Tique | art paper asks six questions to an artist about their work and inspiration.
This week: Wieteke Heldens.
Lives in New York and The Hague
How do you describe your own art practice?
I always say that I wish I was like Hanne Darboven or On Kawara, but I am not. That is maybe the best way to describe my work. On the first view my work is abstract and conceptual but at the same time it is obsessive and compulsive. Rules and mathematical formulas are the starting point, but the impossibility to turn off feelings, thoughts and emotions, prevents that the paintings are too general and distant.
What was your first experience with art?
My father took me to the Kröller-Müller museum when I was young and I was very touched by the work of Stanley Brouwn where he walked a various number of steps in different points. The starting point of each walk is marked with a board with the text: “starting point of a distance of… steps walked by Stanley Brouwn on 20 December 1984”. I had never seen something like that before and I remember the moment like it was yesterday.
What is your greatest source of inspiration?
I don’t really believe in inspiration, or at least not in a source of inspiration because it is everything. Although I do believe in discouragement. Sometimes I just know I am just going to waste my materials but even then it could be functional to make something bad.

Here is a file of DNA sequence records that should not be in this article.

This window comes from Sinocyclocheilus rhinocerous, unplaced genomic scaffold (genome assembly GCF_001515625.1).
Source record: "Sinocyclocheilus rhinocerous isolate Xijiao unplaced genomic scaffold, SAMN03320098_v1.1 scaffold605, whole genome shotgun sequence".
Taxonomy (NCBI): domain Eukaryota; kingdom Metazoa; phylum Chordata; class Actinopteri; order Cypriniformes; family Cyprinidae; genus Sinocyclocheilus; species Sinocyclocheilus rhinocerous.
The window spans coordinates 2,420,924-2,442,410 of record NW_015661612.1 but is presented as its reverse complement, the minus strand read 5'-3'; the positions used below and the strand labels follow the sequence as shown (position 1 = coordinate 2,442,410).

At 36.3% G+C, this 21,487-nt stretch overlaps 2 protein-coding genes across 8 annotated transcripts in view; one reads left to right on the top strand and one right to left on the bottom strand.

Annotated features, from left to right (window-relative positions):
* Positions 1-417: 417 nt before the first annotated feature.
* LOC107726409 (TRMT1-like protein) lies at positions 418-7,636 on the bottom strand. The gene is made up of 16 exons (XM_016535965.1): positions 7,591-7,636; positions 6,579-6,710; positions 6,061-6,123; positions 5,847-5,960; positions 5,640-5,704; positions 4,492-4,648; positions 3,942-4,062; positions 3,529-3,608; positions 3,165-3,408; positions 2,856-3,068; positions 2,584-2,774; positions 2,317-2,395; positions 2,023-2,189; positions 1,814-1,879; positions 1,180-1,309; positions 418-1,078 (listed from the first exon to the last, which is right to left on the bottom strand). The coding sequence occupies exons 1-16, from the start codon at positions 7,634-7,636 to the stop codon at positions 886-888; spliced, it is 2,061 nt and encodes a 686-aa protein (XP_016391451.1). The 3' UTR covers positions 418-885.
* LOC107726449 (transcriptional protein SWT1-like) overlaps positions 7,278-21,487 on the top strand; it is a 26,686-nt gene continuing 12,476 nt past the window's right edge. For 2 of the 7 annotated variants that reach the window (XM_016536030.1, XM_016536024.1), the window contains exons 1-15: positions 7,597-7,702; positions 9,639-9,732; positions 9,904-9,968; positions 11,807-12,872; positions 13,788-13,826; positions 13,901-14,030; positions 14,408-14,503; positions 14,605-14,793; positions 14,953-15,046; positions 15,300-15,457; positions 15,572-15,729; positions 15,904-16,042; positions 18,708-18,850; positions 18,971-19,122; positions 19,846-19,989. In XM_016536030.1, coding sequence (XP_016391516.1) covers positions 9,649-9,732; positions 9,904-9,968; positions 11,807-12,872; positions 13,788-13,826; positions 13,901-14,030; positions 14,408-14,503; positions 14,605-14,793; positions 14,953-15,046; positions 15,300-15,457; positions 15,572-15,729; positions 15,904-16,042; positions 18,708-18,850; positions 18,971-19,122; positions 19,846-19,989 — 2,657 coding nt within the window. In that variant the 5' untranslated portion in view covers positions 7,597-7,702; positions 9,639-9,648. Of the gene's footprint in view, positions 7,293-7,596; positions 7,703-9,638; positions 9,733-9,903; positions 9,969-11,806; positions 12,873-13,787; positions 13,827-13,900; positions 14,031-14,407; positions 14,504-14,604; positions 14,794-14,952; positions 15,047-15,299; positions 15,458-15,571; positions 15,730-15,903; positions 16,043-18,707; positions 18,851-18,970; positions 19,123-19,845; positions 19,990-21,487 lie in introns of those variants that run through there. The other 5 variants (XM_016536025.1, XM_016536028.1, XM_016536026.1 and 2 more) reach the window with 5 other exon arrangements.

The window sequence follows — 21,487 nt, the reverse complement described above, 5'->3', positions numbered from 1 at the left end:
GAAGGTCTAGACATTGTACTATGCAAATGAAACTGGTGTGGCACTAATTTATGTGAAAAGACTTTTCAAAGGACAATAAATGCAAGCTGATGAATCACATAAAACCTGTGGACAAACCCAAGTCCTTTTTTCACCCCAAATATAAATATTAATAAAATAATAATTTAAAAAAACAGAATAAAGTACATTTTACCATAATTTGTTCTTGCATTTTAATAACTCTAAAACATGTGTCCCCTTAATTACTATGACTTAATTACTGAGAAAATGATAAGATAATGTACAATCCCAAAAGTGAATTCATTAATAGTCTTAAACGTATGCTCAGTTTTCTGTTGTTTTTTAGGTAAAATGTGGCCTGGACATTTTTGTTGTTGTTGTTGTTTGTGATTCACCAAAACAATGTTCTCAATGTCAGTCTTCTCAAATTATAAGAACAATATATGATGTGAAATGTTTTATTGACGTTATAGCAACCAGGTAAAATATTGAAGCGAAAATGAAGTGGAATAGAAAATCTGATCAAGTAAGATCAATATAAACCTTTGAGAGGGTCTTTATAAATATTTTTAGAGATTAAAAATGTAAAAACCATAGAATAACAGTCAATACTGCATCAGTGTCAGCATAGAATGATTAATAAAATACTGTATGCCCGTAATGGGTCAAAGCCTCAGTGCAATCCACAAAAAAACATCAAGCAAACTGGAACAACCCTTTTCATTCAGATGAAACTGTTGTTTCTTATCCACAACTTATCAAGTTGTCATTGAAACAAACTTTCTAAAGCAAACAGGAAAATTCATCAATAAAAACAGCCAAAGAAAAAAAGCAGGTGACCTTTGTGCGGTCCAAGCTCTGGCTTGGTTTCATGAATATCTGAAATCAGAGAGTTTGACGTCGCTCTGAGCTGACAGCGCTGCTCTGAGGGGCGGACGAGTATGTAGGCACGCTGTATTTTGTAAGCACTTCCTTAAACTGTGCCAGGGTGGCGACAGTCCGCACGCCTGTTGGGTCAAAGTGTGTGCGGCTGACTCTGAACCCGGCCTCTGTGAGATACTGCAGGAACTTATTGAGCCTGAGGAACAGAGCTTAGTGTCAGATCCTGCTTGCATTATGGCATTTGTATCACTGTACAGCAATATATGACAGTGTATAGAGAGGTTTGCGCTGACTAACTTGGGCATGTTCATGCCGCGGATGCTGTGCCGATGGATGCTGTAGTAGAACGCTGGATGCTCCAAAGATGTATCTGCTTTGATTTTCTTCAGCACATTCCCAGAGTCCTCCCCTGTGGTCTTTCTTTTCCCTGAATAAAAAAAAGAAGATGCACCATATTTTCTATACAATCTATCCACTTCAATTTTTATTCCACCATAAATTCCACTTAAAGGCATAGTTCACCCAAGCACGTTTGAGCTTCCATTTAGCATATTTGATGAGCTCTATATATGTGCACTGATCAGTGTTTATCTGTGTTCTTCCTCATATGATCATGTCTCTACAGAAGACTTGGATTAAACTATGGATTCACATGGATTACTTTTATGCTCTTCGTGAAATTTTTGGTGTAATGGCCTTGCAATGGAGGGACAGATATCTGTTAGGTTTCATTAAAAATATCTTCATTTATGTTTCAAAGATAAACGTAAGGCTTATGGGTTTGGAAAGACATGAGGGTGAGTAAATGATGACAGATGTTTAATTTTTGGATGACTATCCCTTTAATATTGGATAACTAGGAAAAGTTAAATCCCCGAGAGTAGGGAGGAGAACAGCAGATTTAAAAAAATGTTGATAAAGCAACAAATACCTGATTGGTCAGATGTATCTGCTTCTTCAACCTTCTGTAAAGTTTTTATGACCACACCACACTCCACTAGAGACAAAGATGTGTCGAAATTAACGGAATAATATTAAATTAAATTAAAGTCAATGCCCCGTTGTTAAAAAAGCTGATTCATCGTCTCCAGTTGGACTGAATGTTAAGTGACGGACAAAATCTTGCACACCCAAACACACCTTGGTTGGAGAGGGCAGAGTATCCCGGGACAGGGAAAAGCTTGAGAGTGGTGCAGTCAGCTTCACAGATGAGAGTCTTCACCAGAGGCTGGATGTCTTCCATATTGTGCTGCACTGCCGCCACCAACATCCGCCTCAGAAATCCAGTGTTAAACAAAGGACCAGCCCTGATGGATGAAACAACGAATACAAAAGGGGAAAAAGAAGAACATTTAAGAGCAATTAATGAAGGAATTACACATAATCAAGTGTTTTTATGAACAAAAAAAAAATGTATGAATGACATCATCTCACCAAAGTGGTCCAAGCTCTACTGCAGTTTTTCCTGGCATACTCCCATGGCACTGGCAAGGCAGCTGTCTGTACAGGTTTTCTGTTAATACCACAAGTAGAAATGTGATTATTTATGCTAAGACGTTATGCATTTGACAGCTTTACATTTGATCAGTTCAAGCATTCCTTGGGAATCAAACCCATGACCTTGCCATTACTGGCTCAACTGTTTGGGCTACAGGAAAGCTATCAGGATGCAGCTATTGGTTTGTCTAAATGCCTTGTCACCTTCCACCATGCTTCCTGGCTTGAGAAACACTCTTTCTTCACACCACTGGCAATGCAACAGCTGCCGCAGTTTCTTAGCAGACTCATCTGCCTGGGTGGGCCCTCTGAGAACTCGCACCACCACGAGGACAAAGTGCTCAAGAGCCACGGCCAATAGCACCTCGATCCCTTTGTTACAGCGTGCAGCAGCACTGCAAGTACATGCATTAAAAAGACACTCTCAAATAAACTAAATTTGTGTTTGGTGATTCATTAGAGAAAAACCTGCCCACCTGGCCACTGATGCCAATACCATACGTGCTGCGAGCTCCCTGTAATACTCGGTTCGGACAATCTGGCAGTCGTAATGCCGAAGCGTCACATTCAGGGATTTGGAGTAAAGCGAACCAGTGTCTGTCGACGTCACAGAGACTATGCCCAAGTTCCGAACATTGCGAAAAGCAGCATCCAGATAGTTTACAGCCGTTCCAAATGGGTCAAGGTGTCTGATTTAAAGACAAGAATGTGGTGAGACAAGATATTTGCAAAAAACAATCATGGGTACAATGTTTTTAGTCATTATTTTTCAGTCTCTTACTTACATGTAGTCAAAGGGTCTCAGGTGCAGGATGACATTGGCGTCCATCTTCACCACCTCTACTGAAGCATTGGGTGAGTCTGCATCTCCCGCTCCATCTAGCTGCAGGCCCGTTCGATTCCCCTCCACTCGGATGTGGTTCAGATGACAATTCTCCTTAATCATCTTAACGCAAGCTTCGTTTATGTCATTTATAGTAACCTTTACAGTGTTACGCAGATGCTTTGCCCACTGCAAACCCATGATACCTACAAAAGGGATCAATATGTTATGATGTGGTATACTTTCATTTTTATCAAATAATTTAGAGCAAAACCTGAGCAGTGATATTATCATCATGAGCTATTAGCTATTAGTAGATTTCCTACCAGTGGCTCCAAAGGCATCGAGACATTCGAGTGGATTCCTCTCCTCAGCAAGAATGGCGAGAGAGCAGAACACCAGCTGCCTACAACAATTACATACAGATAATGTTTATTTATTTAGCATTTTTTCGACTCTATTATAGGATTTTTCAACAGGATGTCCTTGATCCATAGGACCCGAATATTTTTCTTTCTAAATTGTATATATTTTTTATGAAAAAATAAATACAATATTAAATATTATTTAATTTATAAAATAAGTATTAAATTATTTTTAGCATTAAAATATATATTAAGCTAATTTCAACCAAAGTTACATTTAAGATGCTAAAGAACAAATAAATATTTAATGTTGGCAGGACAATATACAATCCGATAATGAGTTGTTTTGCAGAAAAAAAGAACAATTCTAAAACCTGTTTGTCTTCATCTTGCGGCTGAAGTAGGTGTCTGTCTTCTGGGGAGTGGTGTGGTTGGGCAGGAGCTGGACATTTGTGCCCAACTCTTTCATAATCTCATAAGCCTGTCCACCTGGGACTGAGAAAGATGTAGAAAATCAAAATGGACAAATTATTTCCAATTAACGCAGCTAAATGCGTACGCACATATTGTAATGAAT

What do you need in order to create your work?
Nothing really, there is always a way to make work. My content drawings started because I had no studio and no materials. I just moved to New York and all my food and drinks I bought came in brown paper bags. I started to trace the creases of the bags and titled the drawings “I am sorry no Content”. Now seven years later I still make these drawings, the title changed to “With Content” and the content changed in many ways.
What are you working on at the moment?
I’m working now on a solo-exhibition: “With Content from all over” in New York. I will include paper bags from all over, from New York but also from The Hague, South Korea and Turin. I will also show the bags where they come from, in the corner store, the Chinese restaurant, the pizza shop etc. So besides the gallery representation of the work I will expand it to the neighbourhood I’m living in.
What work or artist has most recently surprised you?
There are many answers on this question but I have to say the museum retrospective of Kerry James Marshall: Mastry at the Met Breuer. It is good and interesting in many different layers. I think it is important that work has more layers and this retrospective is showing a lot of them.